The Anatomy of an Amazing Artwork – ‘The Hanging Man’ by Sam Jinks

The Anatomy of an Amazing Artwork – ‘The Hanging Man’ by Sam Jinks

jinks.jpgThe way we judge whether or not we like an artwork is based purely on what we see whereas the way we judge whether or not we like a person is based on a far more complex and varied process, which requires a certain level of interaction in order for us to learn enough about the person to make an informed and fair judgement. When we meet someone for the first time we go through a series of analytical processes in an attempt to gain an understanding of the other person. We require this understanding so that we can gauge how we should interact with this person and avoid an awkward, uncomfortable or unsettling confrontation. It is this process of human interaction that comes into question in the ultra realistic sculptures of human bodies by Australian artist Sam Jinks.

Before turning his talents to making his own art, Jinks worked as a commercial sculptor for film and television where he honed his skills creating all manner of creatures. It was these skills that led to several years collaborating with internationally renowned Australian artist Patrica Piccinini on some of the bizarre figures that appear in her artwork.

The most confronting of Jinks sculptures, “The Hanging Man”, exudes an awkward sense of discomfort as his small, almost emaciated body hangs from its armpits from two metal rods protruding from the wall. One immediately feels the urge to walk up and give him some assistance in getting down off the pegs but everyone seems to have resisted the temptation. The incredible detail and accuracy of the body right down to the smallest imperfections, such as the dry skin on his elbow, and the pores on his skin, is enough to send chills down the spine of even the most hardened individual yet one can’t help but be curious as to the why and how of his plight. Far from a lifeless body, “The Hanging Man” seems to be in the process of moving himself as indicated by the position of his fingers which are pressed against the wall. It is this anticipation of movement that causes the viewer to struggle to look away for fear of missing a crucial moment in what seems to be an epic struggle. Contradictory to the glimmer of hope the seemingly imminent movement provides, is the overall pose, which is reminiscent of Christ on the cross, perhaps a hint of what is to come.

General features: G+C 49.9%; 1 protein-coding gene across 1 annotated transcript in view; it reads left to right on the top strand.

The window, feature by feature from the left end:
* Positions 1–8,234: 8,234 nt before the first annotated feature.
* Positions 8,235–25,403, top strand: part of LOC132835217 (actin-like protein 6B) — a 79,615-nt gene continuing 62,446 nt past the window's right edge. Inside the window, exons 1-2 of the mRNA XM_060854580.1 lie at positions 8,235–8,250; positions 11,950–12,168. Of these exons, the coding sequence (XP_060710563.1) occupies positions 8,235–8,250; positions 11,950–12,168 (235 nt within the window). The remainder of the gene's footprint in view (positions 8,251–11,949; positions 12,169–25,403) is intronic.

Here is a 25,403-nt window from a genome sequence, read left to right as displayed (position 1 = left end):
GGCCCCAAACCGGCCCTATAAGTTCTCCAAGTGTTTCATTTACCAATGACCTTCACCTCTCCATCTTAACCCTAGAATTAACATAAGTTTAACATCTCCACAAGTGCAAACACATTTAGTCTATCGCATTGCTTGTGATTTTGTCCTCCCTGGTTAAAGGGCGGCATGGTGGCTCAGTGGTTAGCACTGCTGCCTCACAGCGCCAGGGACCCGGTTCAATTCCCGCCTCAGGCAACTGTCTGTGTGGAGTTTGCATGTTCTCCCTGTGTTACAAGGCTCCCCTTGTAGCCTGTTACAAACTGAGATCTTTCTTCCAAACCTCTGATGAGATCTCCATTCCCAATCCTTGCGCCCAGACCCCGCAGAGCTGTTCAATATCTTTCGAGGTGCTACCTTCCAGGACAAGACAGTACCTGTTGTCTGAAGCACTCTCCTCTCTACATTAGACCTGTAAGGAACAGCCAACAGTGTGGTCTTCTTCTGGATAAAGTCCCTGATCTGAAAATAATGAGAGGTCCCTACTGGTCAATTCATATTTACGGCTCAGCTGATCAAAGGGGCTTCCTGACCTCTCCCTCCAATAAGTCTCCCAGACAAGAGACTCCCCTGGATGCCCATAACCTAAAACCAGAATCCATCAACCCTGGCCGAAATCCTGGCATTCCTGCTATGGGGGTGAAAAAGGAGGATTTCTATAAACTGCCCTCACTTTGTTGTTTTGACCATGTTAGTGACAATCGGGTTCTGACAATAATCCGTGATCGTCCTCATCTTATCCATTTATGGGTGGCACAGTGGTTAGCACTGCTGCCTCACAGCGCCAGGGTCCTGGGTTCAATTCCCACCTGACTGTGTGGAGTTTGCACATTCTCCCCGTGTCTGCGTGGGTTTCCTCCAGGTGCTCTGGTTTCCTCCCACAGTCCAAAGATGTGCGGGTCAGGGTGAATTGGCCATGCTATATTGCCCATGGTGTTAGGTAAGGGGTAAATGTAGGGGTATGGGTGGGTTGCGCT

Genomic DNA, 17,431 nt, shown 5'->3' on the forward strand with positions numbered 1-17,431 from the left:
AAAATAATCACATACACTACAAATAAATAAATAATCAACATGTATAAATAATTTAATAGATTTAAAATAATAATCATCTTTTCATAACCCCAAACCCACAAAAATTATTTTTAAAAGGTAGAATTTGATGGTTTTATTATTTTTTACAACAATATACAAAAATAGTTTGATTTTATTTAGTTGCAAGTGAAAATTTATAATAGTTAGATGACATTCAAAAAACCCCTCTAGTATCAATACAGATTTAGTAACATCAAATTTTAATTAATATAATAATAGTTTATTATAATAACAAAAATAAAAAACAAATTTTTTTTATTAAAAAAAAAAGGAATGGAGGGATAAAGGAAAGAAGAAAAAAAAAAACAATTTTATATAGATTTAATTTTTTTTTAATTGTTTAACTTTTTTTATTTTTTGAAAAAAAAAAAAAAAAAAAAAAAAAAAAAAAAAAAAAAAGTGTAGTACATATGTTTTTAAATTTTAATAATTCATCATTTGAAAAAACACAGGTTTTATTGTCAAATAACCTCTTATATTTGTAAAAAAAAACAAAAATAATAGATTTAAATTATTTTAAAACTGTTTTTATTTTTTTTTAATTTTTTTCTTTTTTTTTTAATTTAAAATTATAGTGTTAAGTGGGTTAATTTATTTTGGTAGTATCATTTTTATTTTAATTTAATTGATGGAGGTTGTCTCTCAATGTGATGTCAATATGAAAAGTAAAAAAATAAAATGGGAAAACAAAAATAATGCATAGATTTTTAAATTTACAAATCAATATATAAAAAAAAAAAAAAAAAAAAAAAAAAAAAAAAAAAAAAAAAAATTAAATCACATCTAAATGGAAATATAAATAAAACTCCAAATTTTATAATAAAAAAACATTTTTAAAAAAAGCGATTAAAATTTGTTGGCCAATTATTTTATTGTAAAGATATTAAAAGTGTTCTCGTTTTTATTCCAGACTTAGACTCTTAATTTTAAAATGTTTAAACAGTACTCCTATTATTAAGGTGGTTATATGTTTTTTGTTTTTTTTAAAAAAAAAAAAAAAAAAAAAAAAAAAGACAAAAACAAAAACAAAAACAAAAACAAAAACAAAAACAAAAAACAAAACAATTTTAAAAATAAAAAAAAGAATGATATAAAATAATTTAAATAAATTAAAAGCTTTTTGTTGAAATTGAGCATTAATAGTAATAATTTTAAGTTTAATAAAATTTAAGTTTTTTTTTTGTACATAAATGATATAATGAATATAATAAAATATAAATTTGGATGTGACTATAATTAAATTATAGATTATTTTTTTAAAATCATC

“The Hanging Man” forces us to experience human interaction on a purely visual level, isolating the physical from all the other ways humans express their feelings, emotions and personality. It is through this purely visual interaction that we realise how much we can learn about someone just by looking at them, but that’s not the primary motive of this sculpture. The success of “The Hanging Man” lies in it’s ability to involve us in an experience of what it would feel like to be isolated from human contact and not be able to experience the everday human interaction that we often take for granted.

Nick**Nicholas Forrest is an art market analyst, art critic and journalist based in Sydney, Australia. He is the founder of, writes the art column for the magazine Antiques and Collectibles for Pleasure and Profit and contributes to many other publications.

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